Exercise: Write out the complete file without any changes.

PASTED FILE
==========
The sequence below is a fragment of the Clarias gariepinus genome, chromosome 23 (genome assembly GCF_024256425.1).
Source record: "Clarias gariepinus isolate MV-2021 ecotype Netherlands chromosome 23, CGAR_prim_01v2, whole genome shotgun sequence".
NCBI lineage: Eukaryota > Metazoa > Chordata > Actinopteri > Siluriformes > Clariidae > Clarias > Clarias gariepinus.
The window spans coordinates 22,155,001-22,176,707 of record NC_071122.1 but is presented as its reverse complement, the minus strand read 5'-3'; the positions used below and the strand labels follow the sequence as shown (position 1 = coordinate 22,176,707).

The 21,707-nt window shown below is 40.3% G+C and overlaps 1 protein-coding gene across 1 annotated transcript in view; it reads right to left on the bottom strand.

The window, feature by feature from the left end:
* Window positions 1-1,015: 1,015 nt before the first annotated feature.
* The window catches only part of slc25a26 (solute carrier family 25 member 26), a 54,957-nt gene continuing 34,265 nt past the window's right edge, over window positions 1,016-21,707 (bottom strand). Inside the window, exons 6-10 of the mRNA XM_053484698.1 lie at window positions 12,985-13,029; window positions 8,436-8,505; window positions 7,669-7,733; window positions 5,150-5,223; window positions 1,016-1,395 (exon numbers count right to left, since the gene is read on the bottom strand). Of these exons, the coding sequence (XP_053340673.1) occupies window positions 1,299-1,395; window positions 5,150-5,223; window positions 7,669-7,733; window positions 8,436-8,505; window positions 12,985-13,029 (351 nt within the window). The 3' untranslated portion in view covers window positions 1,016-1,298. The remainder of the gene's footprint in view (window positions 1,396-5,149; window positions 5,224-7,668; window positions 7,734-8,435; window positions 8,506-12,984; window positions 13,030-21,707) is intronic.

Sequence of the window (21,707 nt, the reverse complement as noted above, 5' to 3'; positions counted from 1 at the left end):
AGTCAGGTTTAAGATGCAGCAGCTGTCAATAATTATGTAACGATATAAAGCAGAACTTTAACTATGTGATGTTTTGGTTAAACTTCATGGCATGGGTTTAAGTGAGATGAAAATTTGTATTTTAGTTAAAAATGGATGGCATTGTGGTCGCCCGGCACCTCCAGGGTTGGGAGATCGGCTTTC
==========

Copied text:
The sequence below is a fragment of the Clarias gariepinus genome, chromosome 23 (genome assembly GCF_024256425.1).
Source record: "Clarias gariepinus isolate MV-2021 ecotype Netherlands chromosome 23, CGAR_prim_01v2, whole genome shotgun sequence".
NCBI lineage: Eukaryota > Metazoa > Chordata > Actinopteri > Siluriformes > Clariidae > Clarias > Clarias gariepinus.
The window spans coordinates 22,155,001-22,176,707 of record NC_071122.1 but is presented as its reverse complement, the minus strand read 5'-3'; the positions used below and the strand labels follow the sequence as shown (position 1 = coordinate 22,176,707).

The 21,707-nt window shown below is 40.3% G+C and overlaps 1 protein-coding gene across 1 annotated transcript in view; it reads right to left on the bottom strand.

The window, feature by feature from the left end:
* Window positions 1-1,015: 1,015 nt before the first annotated feature.
* The window catches only part of slc25a26 (solute carrier family 25 member 26), a 54,957-nt gene continuing 34,265 nt past the window's right edge, over window positions 1,016-21,707 (bottom strand). Inside the window, exons 6-10 of the mRNA XM_053484698.1 lie at window positions 12,985-13,029; window positions 8,436-8,505; window positions 7,669-7,733; window positions 5,150-5,223; window positions 1,016-1,395 (exon numbers count right to left, since the gene is read on the bottom strand). Of these exons, the coding sequence (XP_053340673.1) occupies window positions 1,299-1,395; window positions 5,150-5,223; window positions 7,669-7,733; window positions 8,436-8,505; window positions 12,985-13,029 (351 nt within the window). The 3' untranslated portion in view covers window positions 1,016-1,298. The remainder of the gene's footprint in view (window positions 1,396-5,149; window positions 5,224-7,668; window positions 7,734-8,435; window positions 8,506-12,984; window positions 13,030-21,707) is intronic.

Sequence of the window (21,707 nt, the reverse complement as noted above, 5' to 3'; positions counted from 1 at the left end):
AGTCAGGTTTAAGATGCAGCAGCTGTCAATAATTATGTAACGATATAAAGCAGAACTTTAACTATGTGATGTTTTGGTTAAACTTCATGGCATGGGTTTAAGTGAGATGAAAATTTGTATTTTAGTTAAAAATGGATGGCATTGTGGTCGCCCGGCACCTCCAGGGTTGGGAGATCGGCTTTC